David Bowie really became David Bowie with 1971’s Hunky Dory, sustaining his signature eclecticism across an entire L.P. for the first time and mapping out his shape-shifting modus operandi with the anthem “Changes”. By his next album, he was already done with being David Bowie. The singer assumes his first iconic persona: the decadent, suicidal alien Rock star Ziggy Stardust. Like all great rock operas or concept albums or whatever The Rise and Fall of Ziggy Stardust and the Spiders from Mars is, greatness lies not in some vaguely sketched plot but in the wonderful songs that relate it. Bowie’s ruminations on extraterrestrials and celebrity drama don’t stick as securely as the superb songs and performances that house them. He gets the right backing with the Spiders from Mars, a mighty and unique band led by sci-fi guitarist extraordinaire Mick Ronson. Bowie’s rockers are amazingly sharp, whether thundering (“Moonage Daydream”), boogying (“Suffragette City”), slashing (“Ziggy Stardust”), or sliding on a slick of sleaze (“Hang on to Yourself”). His ballads are dramatic without flitting toward the show-tuney lightness of his earlier records. In their own ways, “Five Years”, “Lady Stardust”, and “Rock and Roll Suicide” are just as forceful as the up-tempo numbers. The Rise and Fall of Ziggy Stardust and the Spiders from Mars solidified Bowie’s cred by supplying an ace reservoir material for the concerts that proved his florid dramatic ambitions could meld with throat-throttling Rock & Roll seamlessly. Bowie had a lot more spectacular albums up his unitard’s single sleeve, but his greatest is The Rise and Fall of Ziggy Stardust and the Spiders from Mars.

1. Exile on Main Street by The Rolling Stones


We’ve seen a lot of reinvention 1972, when Stevie Wonder, Van Morrison, Lou Reed, and David Bowie dragged their art into thrilling new places. There’s nothing so radical on The Rolling Stones’ Exile on Main Street. The album spewed out the same kind of mucky Rock & Roll The Stones had been rolling in since hooking up with producer Jimmy Miller back in 1968. There’s just a hell of a lot more of it this time. Exile sprawls across two records, but it isn’t an epic poem like Blonde on Blonde, a wild hodgepodge like “The White Album”, or a hefty concept like Tommy. It’s a deep, dark mire. The real value of the album often cited as The Stones’ greatest is that Exile on Main Street provides one big opportunity to sink into their dirty world, to let the stink of late night jams and smack addled idleness engulf you. Miller’s dense production creates a “you are there” vibe, which is probably a lot more appealing to most folks than the prospect of actually attending the legendarily decadent and difficult recording sessions. A lot has been made of the sessions that took place in Keith’s villa in the south of France while the boys were ducking Britain’s taxman. Those sessions may have given the album’s mythology some extra juice, but a good chunk of Exile on Main Street was cut in Los Angeles. Regardless of which track was cut where, everything hangs together remarkably. In fact, it may take you several listens for the individual numbers to really peak out of the gunk. Once that happens, you will find yourself stuck with a bunch of new friends kicking around inside your brain, refusing to go home and drinking all your whiskey. The lazy lover with the uncooperative equipment of “Rocks Off” is trying to get off with some girl in your bed. The incorrigible gambler of “Tumbling Dice” commandeers the kitchen table for an all-night poker game. The loveable lay-about of “Happy” is sleeping one off on the hallway floor. Sweet Virginia’s in the bathroom shooting up. The drunk is out back shouting up to his angry ex, begging her to come on down and give him just one more drink from her Loving Cup. The construction worker is heading out the door to get toiling down the line. The ruffians of “Rip This Joint” are smashing bottles against the living-room wall. The grizzled rockers of “Torn & Frayed” are jamming in the den. Exile on Main Street is filthy and full of holes, and there are just too many damn people milling about in it. But isn’t all that what makes it a Rock & Roll monument and the best fucking record of 1972?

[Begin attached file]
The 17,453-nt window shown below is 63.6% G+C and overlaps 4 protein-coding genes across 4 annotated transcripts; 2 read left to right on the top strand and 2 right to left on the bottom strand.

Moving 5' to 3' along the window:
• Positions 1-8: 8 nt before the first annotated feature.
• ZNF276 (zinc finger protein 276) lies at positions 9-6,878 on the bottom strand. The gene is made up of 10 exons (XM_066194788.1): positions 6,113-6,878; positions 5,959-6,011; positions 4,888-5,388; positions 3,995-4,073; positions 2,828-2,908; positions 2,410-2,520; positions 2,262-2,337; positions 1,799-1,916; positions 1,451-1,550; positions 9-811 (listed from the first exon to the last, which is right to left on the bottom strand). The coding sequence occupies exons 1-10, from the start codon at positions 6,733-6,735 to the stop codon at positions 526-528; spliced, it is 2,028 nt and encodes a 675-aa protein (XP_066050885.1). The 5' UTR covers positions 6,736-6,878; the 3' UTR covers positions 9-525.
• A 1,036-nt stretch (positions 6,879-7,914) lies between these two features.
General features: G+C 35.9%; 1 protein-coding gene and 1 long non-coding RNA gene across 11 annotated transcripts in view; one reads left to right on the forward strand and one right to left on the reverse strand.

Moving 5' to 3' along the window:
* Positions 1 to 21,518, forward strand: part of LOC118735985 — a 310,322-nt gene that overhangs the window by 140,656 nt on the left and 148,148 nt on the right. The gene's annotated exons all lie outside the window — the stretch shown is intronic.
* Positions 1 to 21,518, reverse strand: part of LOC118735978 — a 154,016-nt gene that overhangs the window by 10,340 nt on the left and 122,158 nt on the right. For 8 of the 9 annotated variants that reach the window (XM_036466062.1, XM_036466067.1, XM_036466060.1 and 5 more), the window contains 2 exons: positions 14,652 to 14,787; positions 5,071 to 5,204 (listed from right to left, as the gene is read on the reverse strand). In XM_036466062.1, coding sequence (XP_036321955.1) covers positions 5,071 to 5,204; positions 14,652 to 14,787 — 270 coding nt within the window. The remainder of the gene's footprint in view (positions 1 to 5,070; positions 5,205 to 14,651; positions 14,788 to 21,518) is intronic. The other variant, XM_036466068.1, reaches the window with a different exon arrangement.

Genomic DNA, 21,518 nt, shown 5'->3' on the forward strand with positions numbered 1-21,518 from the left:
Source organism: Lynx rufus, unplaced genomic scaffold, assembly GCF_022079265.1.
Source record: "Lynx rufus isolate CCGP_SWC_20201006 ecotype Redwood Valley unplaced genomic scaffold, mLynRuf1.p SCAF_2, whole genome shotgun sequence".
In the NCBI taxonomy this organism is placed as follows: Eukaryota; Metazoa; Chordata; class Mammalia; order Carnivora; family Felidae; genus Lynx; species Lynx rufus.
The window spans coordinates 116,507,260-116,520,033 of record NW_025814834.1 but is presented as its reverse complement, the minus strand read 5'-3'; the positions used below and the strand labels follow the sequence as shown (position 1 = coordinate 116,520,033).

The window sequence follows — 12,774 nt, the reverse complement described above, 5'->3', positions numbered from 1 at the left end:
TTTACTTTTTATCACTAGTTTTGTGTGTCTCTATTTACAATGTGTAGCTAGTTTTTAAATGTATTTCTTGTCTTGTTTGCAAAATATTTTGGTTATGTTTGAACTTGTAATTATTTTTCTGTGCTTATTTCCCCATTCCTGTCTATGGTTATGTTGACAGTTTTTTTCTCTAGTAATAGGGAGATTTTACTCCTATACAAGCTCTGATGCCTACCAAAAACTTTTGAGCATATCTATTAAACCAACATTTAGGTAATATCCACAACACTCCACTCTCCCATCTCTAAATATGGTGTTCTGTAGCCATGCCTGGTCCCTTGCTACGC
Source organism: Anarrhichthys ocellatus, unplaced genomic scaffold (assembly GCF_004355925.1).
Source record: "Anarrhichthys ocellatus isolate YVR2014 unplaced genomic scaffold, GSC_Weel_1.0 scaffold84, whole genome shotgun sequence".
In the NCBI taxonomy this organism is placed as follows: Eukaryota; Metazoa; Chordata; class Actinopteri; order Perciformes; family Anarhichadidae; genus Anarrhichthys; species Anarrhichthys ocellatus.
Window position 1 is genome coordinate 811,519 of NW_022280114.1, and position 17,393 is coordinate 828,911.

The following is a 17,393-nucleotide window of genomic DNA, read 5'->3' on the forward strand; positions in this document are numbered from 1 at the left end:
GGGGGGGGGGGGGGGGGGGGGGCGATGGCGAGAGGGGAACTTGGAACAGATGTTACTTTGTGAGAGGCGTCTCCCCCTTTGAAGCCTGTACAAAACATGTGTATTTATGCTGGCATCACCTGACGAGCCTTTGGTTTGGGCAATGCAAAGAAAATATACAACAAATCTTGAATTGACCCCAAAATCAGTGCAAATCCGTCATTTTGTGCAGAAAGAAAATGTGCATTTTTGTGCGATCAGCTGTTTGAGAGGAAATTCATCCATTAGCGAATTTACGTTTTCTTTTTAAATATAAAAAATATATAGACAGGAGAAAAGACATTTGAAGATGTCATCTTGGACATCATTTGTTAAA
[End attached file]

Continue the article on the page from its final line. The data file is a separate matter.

Eleven More Great Albums from 1972
Carl and the Passions—So Tough by The Beach Boys
Clear Spot by Captain Beefheart & His Magic Band
Greetings from Asbury Park, New Jersey by Bruce Springsteen
Honky Chateau by Elton John
Live in Concert with the Edmonton Orchestra by Procol Harum
Music of My Mind by Stevie Wonder
Obscured by Clouds by Pink Floyd
Still Bill by Bill Withers
Superfly by Curtis Mayfield
Whistle Rhymes by John Entwistle
Who Came First by Pete Townshend